saints' days, this feast is celebrated
on his birthday and not on the day of
his martyrdom, which is separately observed
as the "Decollation of John the Baptist"
on 29 August. That more conventional day
of Saint John the Baptist is not marked
by Christian churches with the emphasis
one might otherwise expect of such an
As for his solsticial birthday, the Roman
Catholic Church celebrates the Nativity
of John the Baptist (June 24) as a Solemnity,
which is the highest degree a liturgical
feast can have. It is even one of the
few saint's feasts that is celebrated
even when it falls on a Sunday; typically
the feast of a saint is superseded when
it falls on a Sunday. There is hardly
any way that the feast of St John the
Baptist could be given more emphasis in
the liturgical calendar.
The celebration of Midsummer's Eve was
from ancient times linked to the summer
solstice. People believed that mid-summer
plants had miraculous and healing powers
and they therefore picked them on this
night. Bonfires were lit to protect against
evil spirits which were believed to roam
freely when the sun was turning southwards
again. In later years, witches were also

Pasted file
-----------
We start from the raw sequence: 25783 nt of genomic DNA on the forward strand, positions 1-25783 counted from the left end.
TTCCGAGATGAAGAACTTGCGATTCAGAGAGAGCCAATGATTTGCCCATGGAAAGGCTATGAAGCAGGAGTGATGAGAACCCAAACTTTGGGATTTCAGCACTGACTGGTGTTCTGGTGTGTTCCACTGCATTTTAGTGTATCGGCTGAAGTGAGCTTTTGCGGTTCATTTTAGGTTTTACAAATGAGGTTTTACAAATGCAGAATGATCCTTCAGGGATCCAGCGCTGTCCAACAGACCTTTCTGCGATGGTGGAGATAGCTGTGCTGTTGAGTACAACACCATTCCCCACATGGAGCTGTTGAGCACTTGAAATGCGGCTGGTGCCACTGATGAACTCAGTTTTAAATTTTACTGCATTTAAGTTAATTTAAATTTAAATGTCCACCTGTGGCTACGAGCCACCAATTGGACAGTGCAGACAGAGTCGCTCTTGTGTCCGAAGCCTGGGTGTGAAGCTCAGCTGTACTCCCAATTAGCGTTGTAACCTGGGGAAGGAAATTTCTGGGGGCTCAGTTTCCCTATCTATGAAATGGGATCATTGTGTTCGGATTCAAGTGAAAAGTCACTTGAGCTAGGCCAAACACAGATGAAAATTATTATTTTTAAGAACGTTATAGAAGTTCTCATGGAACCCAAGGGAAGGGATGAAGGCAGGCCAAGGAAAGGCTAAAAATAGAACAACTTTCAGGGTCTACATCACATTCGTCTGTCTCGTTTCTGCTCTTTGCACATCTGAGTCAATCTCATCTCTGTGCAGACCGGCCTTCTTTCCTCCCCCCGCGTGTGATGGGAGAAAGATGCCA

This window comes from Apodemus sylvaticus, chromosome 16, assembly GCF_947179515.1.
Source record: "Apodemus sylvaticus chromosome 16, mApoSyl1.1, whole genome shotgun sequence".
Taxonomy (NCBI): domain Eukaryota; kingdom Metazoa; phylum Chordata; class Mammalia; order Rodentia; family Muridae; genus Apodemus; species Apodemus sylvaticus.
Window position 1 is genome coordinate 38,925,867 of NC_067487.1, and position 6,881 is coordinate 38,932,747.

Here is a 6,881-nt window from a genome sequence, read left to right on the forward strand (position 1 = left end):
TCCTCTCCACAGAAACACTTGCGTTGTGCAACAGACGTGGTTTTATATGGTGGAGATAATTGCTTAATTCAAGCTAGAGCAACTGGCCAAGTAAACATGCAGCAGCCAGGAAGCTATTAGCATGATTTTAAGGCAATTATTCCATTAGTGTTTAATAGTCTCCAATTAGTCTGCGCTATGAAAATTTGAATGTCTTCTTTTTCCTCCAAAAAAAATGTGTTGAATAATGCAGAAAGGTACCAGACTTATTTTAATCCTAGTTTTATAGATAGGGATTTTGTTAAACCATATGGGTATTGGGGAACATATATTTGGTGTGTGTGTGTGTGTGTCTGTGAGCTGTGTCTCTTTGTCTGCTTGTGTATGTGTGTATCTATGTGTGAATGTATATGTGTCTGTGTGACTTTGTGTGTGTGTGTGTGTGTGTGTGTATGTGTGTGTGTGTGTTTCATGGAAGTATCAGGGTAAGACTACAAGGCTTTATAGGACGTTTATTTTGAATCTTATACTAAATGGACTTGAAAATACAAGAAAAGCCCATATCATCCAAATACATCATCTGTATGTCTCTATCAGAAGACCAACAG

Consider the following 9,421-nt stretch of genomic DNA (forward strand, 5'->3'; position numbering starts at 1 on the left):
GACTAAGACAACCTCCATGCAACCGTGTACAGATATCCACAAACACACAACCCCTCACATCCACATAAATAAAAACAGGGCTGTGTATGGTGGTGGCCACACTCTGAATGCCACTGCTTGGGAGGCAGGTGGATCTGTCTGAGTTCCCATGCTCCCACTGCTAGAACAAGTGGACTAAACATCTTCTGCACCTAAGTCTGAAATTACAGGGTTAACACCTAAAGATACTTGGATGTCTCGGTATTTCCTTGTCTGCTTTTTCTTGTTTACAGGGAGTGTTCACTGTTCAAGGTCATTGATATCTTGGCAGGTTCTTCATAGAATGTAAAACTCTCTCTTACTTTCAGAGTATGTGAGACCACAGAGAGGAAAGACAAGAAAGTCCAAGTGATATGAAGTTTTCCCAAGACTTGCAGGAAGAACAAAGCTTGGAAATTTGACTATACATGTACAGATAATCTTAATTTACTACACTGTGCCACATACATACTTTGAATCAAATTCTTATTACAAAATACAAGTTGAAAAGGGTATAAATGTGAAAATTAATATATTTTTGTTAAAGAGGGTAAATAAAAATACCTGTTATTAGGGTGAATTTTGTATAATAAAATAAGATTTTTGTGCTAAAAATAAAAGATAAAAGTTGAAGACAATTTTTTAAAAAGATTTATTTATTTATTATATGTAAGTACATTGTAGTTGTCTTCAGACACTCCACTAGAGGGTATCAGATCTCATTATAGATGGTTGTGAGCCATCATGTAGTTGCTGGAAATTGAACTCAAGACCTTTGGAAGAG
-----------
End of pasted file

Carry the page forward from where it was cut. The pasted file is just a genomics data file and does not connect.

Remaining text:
thought to be on their way to meetings
with other evil powers.
In Sweden Mid-summer celebration originates
from the time before Christianity; it
was celebrated as a sacrifice time in
the sign of the fertility.
The solstice itself has remained a special
moment of the annual cycle of the year
since Neolithic times. The concentration
of the observance is not on the day as
we reckon it, commencing at midnight or
at dawn, but the pre-Christian beginning
of the day, which falls on the previous
eve. In Sweden and Finland, Midsummer's
Eve is considered the greatest festival
of the year, comparable only with Walpurgis
Night, Christmas Eve, and New Year's Eve.
In New Orleans since
the time of Marie Laveau a large ritual
has taken place on the shores of Bayou
St. John. In current times a large several
tiered altar is set up against the railing
on one side of the old foot bridge that
has for years crossed the Bayou in front
of Cabrini High School. The altar is decorated